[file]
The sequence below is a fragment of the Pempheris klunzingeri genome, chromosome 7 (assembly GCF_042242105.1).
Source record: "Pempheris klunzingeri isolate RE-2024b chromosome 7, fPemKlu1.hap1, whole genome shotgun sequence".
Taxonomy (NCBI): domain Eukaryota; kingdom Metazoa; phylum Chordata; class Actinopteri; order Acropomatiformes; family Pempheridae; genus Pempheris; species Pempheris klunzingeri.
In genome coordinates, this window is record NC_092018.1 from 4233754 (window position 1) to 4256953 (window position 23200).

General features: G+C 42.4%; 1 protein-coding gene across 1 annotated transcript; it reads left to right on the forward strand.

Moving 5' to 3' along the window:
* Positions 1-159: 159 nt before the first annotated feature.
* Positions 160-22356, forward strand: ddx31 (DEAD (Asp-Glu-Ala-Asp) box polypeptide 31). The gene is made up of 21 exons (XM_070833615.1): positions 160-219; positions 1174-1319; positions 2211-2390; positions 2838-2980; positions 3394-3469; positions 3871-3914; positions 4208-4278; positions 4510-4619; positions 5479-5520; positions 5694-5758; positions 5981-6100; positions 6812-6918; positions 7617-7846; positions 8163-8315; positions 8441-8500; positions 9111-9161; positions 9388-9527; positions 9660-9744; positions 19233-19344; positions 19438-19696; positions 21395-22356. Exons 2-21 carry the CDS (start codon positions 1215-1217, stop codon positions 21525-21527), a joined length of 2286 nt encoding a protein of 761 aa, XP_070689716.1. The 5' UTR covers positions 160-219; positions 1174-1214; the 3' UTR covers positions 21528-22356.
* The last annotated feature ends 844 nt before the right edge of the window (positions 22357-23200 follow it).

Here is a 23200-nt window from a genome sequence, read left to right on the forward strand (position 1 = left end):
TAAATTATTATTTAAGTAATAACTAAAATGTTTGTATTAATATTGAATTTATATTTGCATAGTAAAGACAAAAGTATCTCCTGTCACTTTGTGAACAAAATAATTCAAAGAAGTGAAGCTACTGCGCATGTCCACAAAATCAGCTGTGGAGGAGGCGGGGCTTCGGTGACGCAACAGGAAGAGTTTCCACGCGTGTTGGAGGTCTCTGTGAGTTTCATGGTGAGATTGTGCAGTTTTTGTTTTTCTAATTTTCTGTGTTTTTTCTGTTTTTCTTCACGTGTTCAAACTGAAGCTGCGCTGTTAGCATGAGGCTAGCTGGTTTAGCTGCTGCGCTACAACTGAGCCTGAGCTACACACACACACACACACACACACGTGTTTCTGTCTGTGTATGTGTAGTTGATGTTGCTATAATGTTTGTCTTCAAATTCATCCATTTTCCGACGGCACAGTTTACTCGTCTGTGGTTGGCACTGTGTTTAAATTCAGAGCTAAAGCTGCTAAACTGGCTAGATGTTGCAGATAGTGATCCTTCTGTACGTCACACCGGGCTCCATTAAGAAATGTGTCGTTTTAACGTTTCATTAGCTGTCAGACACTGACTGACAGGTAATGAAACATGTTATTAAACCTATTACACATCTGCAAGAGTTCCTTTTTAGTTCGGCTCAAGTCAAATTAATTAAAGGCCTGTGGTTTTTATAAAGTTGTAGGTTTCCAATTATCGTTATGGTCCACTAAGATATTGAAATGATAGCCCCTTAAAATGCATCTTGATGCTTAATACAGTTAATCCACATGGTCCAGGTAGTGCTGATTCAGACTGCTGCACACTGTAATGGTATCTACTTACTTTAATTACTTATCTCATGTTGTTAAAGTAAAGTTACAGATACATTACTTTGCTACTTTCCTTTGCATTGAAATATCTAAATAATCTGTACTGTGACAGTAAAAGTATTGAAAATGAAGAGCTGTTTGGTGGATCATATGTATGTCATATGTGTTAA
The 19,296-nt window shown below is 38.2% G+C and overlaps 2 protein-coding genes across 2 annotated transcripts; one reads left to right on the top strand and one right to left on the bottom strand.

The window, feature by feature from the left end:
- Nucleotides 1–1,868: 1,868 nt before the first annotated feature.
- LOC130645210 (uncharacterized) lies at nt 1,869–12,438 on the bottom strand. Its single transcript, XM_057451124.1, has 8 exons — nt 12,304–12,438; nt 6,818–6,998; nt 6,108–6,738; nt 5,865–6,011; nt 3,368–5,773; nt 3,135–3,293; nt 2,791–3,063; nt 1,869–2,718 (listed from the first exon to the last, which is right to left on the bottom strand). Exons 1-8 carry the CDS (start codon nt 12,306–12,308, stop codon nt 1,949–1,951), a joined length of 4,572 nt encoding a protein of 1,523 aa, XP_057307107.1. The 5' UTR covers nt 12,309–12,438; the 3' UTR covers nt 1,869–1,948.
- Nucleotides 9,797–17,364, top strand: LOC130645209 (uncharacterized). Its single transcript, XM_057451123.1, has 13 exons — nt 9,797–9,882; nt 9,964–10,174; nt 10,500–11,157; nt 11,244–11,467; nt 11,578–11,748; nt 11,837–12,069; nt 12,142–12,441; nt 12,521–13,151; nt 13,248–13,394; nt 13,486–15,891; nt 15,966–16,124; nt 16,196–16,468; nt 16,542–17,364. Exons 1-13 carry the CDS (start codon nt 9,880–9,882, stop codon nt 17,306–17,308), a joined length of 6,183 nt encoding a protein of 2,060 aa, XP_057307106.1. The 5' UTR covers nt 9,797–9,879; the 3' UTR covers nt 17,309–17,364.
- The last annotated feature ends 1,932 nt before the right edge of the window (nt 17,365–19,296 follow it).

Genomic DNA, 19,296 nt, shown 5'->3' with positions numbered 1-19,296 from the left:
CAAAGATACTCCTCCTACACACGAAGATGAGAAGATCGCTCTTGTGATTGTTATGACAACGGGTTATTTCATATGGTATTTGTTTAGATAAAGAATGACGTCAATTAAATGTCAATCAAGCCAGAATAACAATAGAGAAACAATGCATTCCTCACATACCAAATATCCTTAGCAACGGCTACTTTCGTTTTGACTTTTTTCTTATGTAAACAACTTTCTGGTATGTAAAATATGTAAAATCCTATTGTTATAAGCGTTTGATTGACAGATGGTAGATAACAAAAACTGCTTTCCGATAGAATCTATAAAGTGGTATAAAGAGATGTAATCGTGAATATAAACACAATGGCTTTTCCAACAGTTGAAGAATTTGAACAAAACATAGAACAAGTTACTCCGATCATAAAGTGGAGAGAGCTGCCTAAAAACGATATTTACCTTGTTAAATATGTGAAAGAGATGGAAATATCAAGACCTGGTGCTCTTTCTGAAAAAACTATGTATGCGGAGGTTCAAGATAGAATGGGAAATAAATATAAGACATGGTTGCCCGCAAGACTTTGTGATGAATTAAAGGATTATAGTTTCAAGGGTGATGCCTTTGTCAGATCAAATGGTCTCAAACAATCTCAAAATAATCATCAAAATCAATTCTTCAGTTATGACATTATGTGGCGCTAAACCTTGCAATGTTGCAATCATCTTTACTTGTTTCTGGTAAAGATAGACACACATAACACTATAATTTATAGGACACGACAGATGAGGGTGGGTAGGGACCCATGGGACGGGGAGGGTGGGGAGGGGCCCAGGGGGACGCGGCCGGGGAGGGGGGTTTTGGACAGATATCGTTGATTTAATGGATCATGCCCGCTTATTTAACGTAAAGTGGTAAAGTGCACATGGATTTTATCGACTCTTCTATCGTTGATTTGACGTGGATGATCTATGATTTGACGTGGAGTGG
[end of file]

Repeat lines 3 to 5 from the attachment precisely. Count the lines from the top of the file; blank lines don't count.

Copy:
Taxonomy (NCBI): domain Eukaryota; kingdom Metazoa; phylum Chordata; class Actinopteri; order Acropomatiformes; family Pempheridae; genus Pempheris; species Pempheris klunzingeri.
In genome coordinates, this window is record NC_092018.1 from 4233754 (window position 1) to 4256953 (window position 23200).

General features: G+C 42.4%; 1 protein-coding gene across 1 annotated transcript; it reads left to right on the forward strand.